Programmer Follows Father’s Key Strokes

Kelly Pien, Editor-in-Chief

Inspired by his father, sophomore Mark Lindblad uses computer coding as a means of social service.

Lindblad’s father is a software programmer who creates NoSQL databases. “He’s always programming every time I see him, so I think that’s probably had an influence on me since I was really young. He’s always on the computer,” Lindblad said. “I’d want to follow in his footsteps and come up with an application that can help people.”

One of Lindblad’s most recent projects was a website for his Boy Scout troop to help them keep up to date with troop information. It was made with the programming languages JavaScript and HTML.

Lindblad has made coding an integral part of his life. “I don’t play video games. I do that [coding] instead,” he explained.

Linblad began coding when he was in 5th grade. On a platform called Roblox, which uses the programming language Lua, he began making games. He said, “Lua is a good programming language for people who are interested in learning to code for the first time. When you have errors it’s really nice, it helps to figure out what they are. And it isn’t too complex.”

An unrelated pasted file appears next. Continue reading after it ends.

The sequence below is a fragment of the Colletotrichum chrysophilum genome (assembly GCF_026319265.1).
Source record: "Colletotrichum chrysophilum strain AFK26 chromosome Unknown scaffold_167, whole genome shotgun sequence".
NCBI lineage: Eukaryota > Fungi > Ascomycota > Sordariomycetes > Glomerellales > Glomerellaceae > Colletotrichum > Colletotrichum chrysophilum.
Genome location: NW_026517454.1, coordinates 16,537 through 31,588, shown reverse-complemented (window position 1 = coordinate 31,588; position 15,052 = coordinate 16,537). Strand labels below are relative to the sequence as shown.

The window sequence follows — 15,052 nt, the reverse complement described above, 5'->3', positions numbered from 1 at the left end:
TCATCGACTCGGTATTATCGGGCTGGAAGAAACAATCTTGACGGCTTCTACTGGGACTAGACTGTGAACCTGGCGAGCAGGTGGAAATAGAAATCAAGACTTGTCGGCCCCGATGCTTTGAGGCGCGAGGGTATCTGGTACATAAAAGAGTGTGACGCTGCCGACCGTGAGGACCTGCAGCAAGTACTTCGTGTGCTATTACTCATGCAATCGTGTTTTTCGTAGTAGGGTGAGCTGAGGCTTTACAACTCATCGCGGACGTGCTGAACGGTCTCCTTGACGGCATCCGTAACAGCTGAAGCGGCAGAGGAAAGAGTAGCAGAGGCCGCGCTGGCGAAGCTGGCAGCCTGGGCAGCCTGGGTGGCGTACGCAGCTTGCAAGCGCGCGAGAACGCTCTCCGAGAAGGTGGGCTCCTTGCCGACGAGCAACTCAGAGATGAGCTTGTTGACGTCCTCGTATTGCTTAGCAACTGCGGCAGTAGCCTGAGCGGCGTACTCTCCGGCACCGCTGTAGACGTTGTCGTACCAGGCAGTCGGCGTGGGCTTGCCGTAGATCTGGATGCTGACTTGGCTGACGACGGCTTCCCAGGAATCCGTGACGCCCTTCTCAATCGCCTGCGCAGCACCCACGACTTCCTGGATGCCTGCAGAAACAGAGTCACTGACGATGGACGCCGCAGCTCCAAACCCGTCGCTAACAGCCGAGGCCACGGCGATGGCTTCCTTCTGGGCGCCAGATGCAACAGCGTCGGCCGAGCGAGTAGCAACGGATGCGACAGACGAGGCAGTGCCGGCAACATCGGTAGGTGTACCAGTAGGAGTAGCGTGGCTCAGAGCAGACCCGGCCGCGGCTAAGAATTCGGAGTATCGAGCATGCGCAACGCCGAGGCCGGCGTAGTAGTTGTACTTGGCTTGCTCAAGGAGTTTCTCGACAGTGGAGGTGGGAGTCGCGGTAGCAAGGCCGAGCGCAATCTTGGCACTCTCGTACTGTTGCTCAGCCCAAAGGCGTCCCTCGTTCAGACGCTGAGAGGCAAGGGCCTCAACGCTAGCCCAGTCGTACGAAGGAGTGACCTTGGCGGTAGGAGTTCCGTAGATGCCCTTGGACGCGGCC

In 1 of the 1st games he coded, the player’s avatar is trapped in a waffle factory and must go around the factory eating waffles to stave off hunger. Lindblad said the game was “pretty easy to code” and he enjoyed manipulating the sounds.

Carol Paymer, Lindblad’s Intro to Computer Programming teacher, said that Lindblad’s creativity, tenacity, and independence make him a great programmer. “Mark is interesting and creative and he does great things with his code,” Paymer said.

Paymer was impressed by Lindblad’s 1st major assignment, which used the programming language Scratch. For the assignment, Lindblad created a shooting game. “It was really elaborate and had lots of plot and it was amazing,” Paymer said. “I didn’t really know Mark before he started this class, but [for] our very first project, which was the Scratch project, everybody’s doing these little, itty-bitty projects, and his was amazing. And I knew I had something special on my hands.”

“He’s going to be a great programmer,” Paymer added.